The British mentality is very fixed towards "renting is dead money", but it really isn't in situations like this - it buys you the roof over your head, the freedom from having to worry about repairs and maintenance and the flexibility to walk away if needed. Plus the way the housing market works here can be different enough in the US to make any assumptions based on the UK market invalid.

There isn't a right or wrong answer, but the best path for you will be determined by your tolerance for risk. Make sure you have all the relevant facts before deciding.
Thank you for your thoughts.

I guess you are right, owning your own home is more to do with perception/mentality than anything else but never-the-less still feels quite important to me and my wife (particularly after owning back in UK).

I'll be on MA T&C but this is an 'at will' state also so no better off. My reassurance comes from the fact that the company have invested a lot of time and money to bring me over and the interest in keeping me in the US as long as possible is mutual. Furthermore the GC process will be underway by the time we were thinking we'd look to buy which further incentivises the company to keep me around so to get the return on their up-front and ongoing GC investment. Baring a huge downswing in fortunes, I don't see my employment being terminated before the expiration of my L1 visa.

A detailed cost comparison between renting and buying is a good idea and certainly an exercise that I will do. However I also have to undertake a less tangible cost/benefit analysis of how happy we'd be likely to be in rented accommodation over owning and modelling our own home. If the answer is significantly less, I'd perhaps be willing to take a monetary hit from the sales of the US house upon the return to the UK if we'd had 4 amazing years in it.
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Old Apr 24th 2017, 11:10 am
  #41  
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Default Re: Buying a house - anything to be wary of

Originally Posted by jammiie View Post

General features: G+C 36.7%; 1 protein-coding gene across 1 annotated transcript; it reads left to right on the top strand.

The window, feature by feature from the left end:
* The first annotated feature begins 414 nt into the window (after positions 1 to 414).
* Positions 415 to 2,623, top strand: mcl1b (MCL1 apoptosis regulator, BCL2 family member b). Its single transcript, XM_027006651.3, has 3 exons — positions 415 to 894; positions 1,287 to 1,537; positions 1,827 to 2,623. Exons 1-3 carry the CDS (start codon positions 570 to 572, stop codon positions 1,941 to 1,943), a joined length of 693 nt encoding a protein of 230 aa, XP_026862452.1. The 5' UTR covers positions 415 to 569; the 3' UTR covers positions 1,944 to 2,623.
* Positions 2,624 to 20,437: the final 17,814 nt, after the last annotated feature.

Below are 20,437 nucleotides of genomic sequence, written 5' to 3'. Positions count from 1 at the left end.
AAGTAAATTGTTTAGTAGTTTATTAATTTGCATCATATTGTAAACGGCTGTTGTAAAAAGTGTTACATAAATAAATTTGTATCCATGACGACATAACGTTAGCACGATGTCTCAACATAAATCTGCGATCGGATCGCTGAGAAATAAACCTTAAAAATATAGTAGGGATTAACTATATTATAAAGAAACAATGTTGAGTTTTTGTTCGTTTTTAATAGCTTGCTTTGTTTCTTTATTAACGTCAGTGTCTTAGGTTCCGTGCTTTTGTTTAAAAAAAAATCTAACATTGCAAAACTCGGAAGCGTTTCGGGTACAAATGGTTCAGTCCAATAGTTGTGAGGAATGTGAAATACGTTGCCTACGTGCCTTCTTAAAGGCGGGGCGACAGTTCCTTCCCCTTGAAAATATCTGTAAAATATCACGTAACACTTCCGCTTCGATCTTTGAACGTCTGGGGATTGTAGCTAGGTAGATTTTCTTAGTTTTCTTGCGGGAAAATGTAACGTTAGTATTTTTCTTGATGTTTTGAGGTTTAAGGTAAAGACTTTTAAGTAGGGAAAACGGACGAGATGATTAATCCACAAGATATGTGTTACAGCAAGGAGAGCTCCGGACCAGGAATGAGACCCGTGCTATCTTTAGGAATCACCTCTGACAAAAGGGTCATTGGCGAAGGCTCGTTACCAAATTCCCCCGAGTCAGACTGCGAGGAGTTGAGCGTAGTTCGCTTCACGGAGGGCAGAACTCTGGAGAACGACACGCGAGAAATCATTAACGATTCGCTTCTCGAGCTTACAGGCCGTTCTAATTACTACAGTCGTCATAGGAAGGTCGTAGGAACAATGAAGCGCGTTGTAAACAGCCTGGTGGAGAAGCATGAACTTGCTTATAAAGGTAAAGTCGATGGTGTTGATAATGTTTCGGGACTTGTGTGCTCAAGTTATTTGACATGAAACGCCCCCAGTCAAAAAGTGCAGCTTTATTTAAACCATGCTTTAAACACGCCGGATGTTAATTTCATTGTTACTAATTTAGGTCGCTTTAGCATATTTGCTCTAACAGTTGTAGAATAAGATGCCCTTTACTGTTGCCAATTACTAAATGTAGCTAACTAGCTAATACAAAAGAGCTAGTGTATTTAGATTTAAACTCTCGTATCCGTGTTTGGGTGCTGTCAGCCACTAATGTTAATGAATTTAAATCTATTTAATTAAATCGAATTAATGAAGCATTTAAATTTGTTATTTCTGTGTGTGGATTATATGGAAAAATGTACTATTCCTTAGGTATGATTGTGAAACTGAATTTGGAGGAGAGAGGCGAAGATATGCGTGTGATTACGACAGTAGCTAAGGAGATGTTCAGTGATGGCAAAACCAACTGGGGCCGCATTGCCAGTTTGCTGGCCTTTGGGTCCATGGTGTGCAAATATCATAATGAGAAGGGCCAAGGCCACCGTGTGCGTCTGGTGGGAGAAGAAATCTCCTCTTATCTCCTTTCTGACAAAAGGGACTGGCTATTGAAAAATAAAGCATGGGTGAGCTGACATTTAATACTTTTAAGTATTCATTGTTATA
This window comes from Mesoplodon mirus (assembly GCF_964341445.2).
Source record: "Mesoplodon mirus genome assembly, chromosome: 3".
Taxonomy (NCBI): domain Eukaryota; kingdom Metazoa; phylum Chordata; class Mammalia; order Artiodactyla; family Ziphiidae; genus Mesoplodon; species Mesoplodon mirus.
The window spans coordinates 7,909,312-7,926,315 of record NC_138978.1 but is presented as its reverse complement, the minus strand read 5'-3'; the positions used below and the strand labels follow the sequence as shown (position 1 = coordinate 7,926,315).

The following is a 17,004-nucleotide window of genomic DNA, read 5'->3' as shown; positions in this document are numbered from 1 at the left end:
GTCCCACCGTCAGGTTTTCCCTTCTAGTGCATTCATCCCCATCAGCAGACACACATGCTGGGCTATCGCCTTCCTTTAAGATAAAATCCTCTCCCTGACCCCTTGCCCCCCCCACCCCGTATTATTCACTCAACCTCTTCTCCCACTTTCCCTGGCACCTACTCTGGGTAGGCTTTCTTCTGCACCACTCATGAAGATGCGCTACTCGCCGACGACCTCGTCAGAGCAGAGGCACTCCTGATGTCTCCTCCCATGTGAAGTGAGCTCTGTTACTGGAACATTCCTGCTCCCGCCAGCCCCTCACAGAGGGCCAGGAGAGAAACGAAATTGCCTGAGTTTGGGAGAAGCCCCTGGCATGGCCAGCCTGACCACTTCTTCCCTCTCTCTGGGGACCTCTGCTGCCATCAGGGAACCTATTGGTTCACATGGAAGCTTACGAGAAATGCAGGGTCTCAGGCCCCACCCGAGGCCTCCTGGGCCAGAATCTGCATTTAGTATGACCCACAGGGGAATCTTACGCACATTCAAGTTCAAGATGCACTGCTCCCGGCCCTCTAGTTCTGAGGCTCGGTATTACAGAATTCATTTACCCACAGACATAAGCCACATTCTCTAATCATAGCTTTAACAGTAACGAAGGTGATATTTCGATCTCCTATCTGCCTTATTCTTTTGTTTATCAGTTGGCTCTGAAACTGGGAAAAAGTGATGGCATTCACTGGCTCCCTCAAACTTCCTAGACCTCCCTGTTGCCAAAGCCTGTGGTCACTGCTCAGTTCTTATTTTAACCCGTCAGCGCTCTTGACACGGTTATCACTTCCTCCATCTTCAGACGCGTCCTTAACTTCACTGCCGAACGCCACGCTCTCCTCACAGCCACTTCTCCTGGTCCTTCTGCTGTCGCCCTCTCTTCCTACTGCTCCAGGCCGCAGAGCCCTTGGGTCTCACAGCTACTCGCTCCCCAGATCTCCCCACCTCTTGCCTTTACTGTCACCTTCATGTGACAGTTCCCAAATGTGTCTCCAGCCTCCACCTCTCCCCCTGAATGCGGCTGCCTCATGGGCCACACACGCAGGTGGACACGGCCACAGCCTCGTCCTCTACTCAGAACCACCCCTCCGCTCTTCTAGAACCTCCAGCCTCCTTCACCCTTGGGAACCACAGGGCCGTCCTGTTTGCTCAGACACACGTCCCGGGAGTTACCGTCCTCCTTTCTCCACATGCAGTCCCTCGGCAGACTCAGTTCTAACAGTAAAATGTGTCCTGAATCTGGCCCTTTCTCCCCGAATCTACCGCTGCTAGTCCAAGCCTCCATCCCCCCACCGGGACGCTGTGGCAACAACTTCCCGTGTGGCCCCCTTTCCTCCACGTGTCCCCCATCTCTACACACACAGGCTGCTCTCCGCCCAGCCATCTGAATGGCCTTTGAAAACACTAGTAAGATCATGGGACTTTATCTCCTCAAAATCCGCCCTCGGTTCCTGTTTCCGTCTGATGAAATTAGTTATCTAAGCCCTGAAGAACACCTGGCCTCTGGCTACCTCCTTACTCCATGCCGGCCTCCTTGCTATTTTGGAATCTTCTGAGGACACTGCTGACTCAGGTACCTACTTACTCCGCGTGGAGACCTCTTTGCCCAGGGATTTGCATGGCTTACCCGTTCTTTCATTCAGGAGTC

I'll be on MA T&C but this is an 'at will' state also so no better off. My reassurance comes from the fact that the company have invested a lot of time and money to bring me over and the interest in keeping me in the US as long as possible is mutual. Furthermore the GC process will be underway by the time we were thinking we'd look to buy which further incentivises the company to keep me around so to get the return on their up-front and ongoing GC investment. Baring a huge downswing in fortunes, I don't see my employment being terminated before the expiration of my L1 visa.
Well, that sounds positive, but please be aware that there are significant differences in the job market between the US and UK/EU. To me, it felt insecure vs the UK - it manifested itself in ways such as colleagues keeping quiet, whereas I would be my usual vocal (but constructive!) self with bosses. Locals worried more about being labelled a troublemaker if they raised concerns and/or complained and thus making themselves vulnerable to being fired.

Originally Posted by jammiie View Post
A detailed cost comparison between renting and buying is a good idea and certainly an exercise that I will do. However I also have to undertake a less tangible cost/benefit analysis of how happy we'd be likely to be in rented accommodation over owning and modelling our own home. If the answer is significantly less, I'd perhaps be willing to take a monetary hit from the sales of the US house upon the return to the UK if we'd had 4 amazing years in it.
Enjoyment is a fair point, particularly if you struggle to get a decent rented house in your chosen area. But bear in mind that houses are constructed, heated, wired and plumbed in a completely different manner to UK houses, so again don't underestimate the amount of effort involved in any remodelling/maintenance work as you re-learn everything you think you know. This is a frequent topic for Pulaski so I will let him comment further.
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Old Apr 24th 2017, 11:30 am
  #42  
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Default Re: Buying a house - anything to be wary of

Originally Posted by jammiie View Post
Is there anyone on here that believes that buying a house before having GC in hand can be an acceptable option in the right circumstances?